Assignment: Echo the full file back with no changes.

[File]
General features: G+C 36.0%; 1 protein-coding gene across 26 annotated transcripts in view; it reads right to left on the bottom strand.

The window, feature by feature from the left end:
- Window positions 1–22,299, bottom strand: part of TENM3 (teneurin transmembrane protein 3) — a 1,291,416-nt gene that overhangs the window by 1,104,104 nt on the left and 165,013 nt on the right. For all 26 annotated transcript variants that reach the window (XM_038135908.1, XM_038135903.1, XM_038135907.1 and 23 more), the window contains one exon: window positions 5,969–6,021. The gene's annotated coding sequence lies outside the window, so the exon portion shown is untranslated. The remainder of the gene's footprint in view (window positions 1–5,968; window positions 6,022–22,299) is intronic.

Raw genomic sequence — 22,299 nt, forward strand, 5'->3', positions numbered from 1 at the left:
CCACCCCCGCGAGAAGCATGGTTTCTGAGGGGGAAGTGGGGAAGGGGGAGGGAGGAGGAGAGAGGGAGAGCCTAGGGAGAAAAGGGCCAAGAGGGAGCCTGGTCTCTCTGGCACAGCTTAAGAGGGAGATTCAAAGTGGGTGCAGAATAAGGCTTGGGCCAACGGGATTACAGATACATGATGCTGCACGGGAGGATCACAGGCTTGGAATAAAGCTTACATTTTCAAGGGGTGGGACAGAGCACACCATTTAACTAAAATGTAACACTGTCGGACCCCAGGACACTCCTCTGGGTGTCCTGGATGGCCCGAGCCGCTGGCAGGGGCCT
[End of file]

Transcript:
General features: G+C 36.0%; 1 protein-coding gene across 26 annotated transcripts in view; it reads right to left on the bottom strand.

The window, feature by feature from the left end:
- Window positions 1–22,299, bottom strand: part of TENM3 (teneurin transmembrane protein 3) — a 1,291,416-nt gene that overhangs the window by 1,104,104 nt on the left and 165,013 nt on the right. For all 26 annotated transcript variants that reach the window (XM_038135908.1, XM_038135903.1, XM_038135907.1 and 23 more), the window contains one exon: window positions 5,969–6,021. The gene's annotated coding sequence lies outside the window, so the exon portion shown is untranslated. The remainder of the gene's footprint in view (window positions 1–5,968; window positions 6,022–22,299) is intronic.

Raw genomic sequence — 22,299 nt, forward strand, 5'->3', positions numbered from 1 at the left:
CCACCCCCGCGAGAAGCATGGTTTCTGAGGGGGAAGTGGGGAAGGGGGAGGGAGGAGGAGAGAGGGAGAGCCTAGGGAGAAAAGGGCCAAGAGGGAGCCTGGTCTCTCTGGCACAGCTTAAGAGGGAGATTCAAAGTGGGTGCAGAATAAGGCTTGGGCCAACGGGATTACAGATACATGATGCTGCACGGGAGGATCACAGGCTTGGAATAAAGCTTACATTTTCAAGGGGTGGGACAGAGCACACCATTTAACTAAAATGTAACACTGTCGGACCCCAGGACACTCCTCTGGGTGTCCTGGATGGCCCGAGCCGCTGGCAGGGGCCT